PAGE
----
U.S. leads coalition to triple nuclear power by 2050 in effort to address climate change

U.S. Special Presidential Envoy for Climate John Kerry participates in an event on women’s role in building a climate-resilient world, at COP28 World Climate Summit, in Dubai, United Arab Emirates, December 4, 2023. 
Amr Alfiky | Reuters

The United States and more than 20 other countries plan to triple nuclear power by 2050 to achieve net-zero carbon emissions and limit climate change.

“Nuclear power that adheres to the highest standards of safety, sustainability, security, and non-proliferation has a key role to play in keeping 1.5 C within reach,” U.S. climate envoy John Kerry said in a statement issued over the weekend at the U.N. climate conference in Dubai, United Arab Emirates.

Other major economies that signed on to the agreement include Canada, the world’s second-largest uranium producer; France, a global leader in nuclear energy; the United Kingdom; and Japan, which suffered a devastating nuclear accident in 2011 triggered by an earthquake and tsunami.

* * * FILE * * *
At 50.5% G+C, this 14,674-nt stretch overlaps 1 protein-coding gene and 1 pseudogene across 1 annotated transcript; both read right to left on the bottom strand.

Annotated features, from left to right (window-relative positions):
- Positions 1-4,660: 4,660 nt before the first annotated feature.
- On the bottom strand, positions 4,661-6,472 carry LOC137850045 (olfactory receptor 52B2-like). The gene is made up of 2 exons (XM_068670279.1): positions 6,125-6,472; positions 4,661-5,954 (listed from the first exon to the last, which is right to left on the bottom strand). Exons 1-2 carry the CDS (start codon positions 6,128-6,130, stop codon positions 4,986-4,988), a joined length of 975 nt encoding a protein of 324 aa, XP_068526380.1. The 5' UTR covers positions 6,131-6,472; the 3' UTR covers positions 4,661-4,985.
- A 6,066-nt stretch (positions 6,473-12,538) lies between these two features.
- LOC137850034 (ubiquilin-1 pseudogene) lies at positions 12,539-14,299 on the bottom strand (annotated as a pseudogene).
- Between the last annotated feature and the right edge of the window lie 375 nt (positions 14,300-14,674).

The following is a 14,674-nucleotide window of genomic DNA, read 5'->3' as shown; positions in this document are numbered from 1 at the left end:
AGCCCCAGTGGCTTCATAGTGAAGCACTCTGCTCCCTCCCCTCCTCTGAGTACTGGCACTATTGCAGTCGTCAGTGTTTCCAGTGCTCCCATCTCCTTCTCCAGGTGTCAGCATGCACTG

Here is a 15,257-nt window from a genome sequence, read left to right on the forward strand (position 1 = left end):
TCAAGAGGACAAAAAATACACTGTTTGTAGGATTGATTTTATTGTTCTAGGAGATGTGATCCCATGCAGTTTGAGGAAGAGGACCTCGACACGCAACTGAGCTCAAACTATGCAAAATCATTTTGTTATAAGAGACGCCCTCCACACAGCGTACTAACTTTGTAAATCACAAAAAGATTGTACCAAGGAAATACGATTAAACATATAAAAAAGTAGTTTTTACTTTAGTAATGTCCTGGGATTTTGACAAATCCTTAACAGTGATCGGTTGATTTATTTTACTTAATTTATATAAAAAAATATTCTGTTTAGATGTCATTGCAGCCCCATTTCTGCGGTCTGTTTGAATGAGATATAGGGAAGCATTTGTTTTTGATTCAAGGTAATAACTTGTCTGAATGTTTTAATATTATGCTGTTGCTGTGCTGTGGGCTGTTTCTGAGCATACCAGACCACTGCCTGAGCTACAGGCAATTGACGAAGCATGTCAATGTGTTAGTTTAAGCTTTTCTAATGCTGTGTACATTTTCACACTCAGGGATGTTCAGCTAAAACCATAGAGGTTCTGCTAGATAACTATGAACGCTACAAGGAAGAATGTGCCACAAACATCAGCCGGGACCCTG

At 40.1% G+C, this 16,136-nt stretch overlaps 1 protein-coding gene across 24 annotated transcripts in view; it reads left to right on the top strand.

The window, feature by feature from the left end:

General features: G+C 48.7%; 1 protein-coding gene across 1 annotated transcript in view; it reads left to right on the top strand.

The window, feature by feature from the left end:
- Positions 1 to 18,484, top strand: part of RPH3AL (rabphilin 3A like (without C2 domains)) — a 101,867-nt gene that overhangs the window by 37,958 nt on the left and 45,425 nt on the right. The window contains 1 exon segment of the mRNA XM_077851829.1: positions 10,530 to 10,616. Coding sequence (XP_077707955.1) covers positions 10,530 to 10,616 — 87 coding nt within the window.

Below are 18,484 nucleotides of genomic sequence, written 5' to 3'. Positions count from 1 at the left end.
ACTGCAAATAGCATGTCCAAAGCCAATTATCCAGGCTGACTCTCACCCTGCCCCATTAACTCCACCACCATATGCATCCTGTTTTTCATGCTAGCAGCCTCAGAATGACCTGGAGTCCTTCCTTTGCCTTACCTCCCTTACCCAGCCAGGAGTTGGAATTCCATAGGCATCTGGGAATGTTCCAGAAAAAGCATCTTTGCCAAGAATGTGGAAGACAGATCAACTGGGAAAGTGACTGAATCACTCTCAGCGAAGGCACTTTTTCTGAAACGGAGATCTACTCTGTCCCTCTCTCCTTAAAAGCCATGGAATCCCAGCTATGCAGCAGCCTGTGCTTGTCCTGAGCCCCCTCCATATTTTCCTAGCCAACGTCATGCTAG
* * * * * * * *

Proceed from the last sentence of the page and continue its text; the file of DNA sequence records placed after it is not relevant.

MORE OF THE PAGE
The declaration is the most concrete step taken yet by major nations to place nuclear power at the center of the push to transition to clean energy.

Interest in nuclear is booming worldwide amid growing recognition that a more dependable source of clean electricity will be needed to support the rapidly growing role of wind and solar in power grids. Nuclear is one of the few clean energy sources that can provide power without interruption when wind and solar are not available due to weather conditions.

“Studies confirm that the goal of global net zero carbon emissions can only be reached by 2050 with swift, sustained and significant investment in nuclear energy,” the head of the International Atomic Energy Agency, Rafael Mariano Grossi, said in a statement in Dubai on Friday.

The head of the International Energy Agency, Fatih Birol, said last month that nuclear energy is making a “very strong comeback,” but government support is needed for projects.

Nuclear power capacity needs to more than double from 417 gigawatts in 2022 to more than 900 gigawatts in 2050 to achieve net-zero carbon emissions by that year, according to an IEA report published in October.

Nuclear capacity increased 40% worldwide in 2022 with China, Finland, Korea and Pakistan leading the way, according to the IEA report.

More than 40% of the 61 nuclear plants currently under construction are in China, according to the World Nuclear Association. India and Russia are also investing heavily in nuclear power.

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